Our lab-coated colleagues down the hall at Consumer Reports are still testing various features of the iPhone 4S, so we don’t have their verdict on its battery life yet. But many customers online, including reader Bill, are already complaining that the battery drains much too quickly, and never fully charges to 100%.
When portable radios, cassette and CD players exploded onto the market, users began chewing through batteries like they were going out of style. But now, even though the use of personal electronic devices is at an all-time high, fewer devices use traditional batteries and companies like Duracell and Energizer are feeling the pinch.
If your laptop is saddled with a battery so poor that you have to constantly be plugged into an outlet, you’re missing out on all the benefits a portable computer can offer. There are steps you can take to make sure your batter lasts as long as possible before you need to replace it.
Here’s an interesting cross-promo. Reader Ally spotted a pack of Duracells at her lokcal Hannaford that came with a FREE glue stick. It wasn’t something that the store had shrinkwrapped together, but the glue stick was actually in the package itself. What’s the marketing strategy here? Maybe because they’re both supplies you put in your desk drawer. Maybe the glue makes the electrons stick together better. Inquiring minds want to know.
The necessary but easily interchangeable pieces of a laptop, such as the power cord and any removable batteries, usually aren’t covered under the laptop’s warranty. When those items wear out or break in the course of normal use, you’re expected to replace them. When the 1.5-year-old battery to Tommy’s 6-year-old Macbook Pro overheated and began to expand, Apple representatives were sympathetic, but unable to replace the battery since, well, batteries are only supposed to last for a year or so.
“Virus” and “tobacco” are not two words you usually think of in a positive light, but they could be the secret to making batteries last ten times as long.
Steven would like a functioning battery for his Lenovo Ideapad. The computer is under warranty: he bought it less than three months ago. He writes that every time he calls their customer service center for a replacement battery, they send the wrong one. After the second time, this is becoming sort of tiresome.
Darren tells Consumerist that the vendor that sold him a failing MacBook Pro battery through the Amazon Marketplace has disappeared. Since the replacement battery wasn’t made by Apple, he’d like to find out what kind of warranty the battery might have and seek a replacement. Amazon is no help, and the company’s domain name is no longer registered, so e-mails bounce back. What should he do?
Amazon chose the worst possible packaging to send this card of watch batteries to catastrophegirl. Well, that’s not true: they could have used an even bigger box and included more air packs. See, she tells Consumerist that the air packs arrived perfectly, but the watch batteries slid between the box flaps and hid.
If you’ve ever spent hours with a new gadget, inserting and removing batteries until you finally get it just right, you may appreciate Microsoft’s latest invention. Instaload is a technology designed for battery compartments that includes both positive and negative contacts at both ends. Yes, we know that sounds like a recipe for a world-ending cataclysm, but somehow Microsoft manages to make to make it work with any pyrotechnics.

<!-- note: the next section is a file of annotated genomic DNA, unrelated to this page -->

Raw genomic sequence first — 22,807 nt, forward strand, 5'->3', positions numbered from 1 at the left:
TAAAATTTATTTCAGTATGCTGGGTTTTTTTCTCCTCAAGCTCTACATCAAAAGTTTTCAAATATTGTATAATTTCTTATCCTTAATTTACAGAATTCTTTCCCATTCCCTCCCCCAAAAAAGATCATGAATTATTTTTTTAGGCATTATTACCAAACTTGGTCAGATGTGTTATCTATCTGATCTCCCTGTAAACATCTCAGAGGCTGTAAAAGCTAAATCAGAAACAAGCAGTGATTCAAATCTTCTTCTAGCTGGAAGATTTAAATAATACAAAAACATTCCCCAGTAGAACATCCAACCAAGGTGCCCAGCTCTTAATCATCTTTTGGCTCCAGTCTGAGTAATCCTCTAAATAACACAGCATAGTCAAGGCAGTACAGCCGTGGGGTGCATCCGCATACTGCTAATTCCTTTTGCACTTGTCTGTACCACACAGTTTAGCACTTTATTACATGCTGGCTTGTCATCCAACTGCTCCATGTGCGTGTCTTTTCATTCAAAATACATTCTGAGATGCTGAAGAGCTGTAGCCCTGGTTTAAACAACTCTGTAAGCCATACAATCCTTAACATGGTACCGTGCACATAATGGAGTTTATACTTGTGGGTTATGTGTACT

Dana is annoyed that the Fisher Price toy she bought for her baby promised her that batteries were included. They were in the box all right, but they were dead. In fact the manual Fisher Price enclosed with the toy suggests you immediately replace the included batteries with new ones.
If you’re using the Energizer Duo battery charger, and have connected it to your PC to check the charge levels of the batteries, you may have inadvertently exposed yourself to a program that could give hackers access to your computer. The charger has been discontinued, and Energizer recommends removing the software along with the file that enables the backdoor.
60 Minutes has reported on a new fuel cell product called a Bloom Box, a big metal box containing a small stack of ceramic disks and “ink” that can supposedly provide enough power to run a Starbucks. The big questions are: Does it work? And will it ever help the average homeowner save on energy costs? Google has supposedly been using four of them to power one of its data centers for the past 18 months, so yes to the first question. As for home use, a Bloom Box currently costs over $700,000, so no. Inventor K.R. Sridhar optimistically says he wants to get the price to under $3,000 in the next 5 to 10 years, though. Watch the 60 Minute segment below.
Our science-obsessed cousins over at Consumer Reports decided to test some AA batteries to see which ones were the best. The results? Generic CVS batteries suck! They took the fewest amount of pictures in CR’s digital cameras before giving out.
Salman spotted this bizarre battery giveaway when he was shopping at his Chicago CVS:
The big benefit of rechargeable batteries, aside from possibly being more ecological, is they’re supposed to save you money in the long run. However, blogger Len Penzo argues that for some devices, you’ll spend more money if you go the rechargeable route.
Energizer responded to Are Energizer Rechargeable “D” Batteries “AAs” In Disguise? by explaining why D size rechargeable batteries are made the way they are: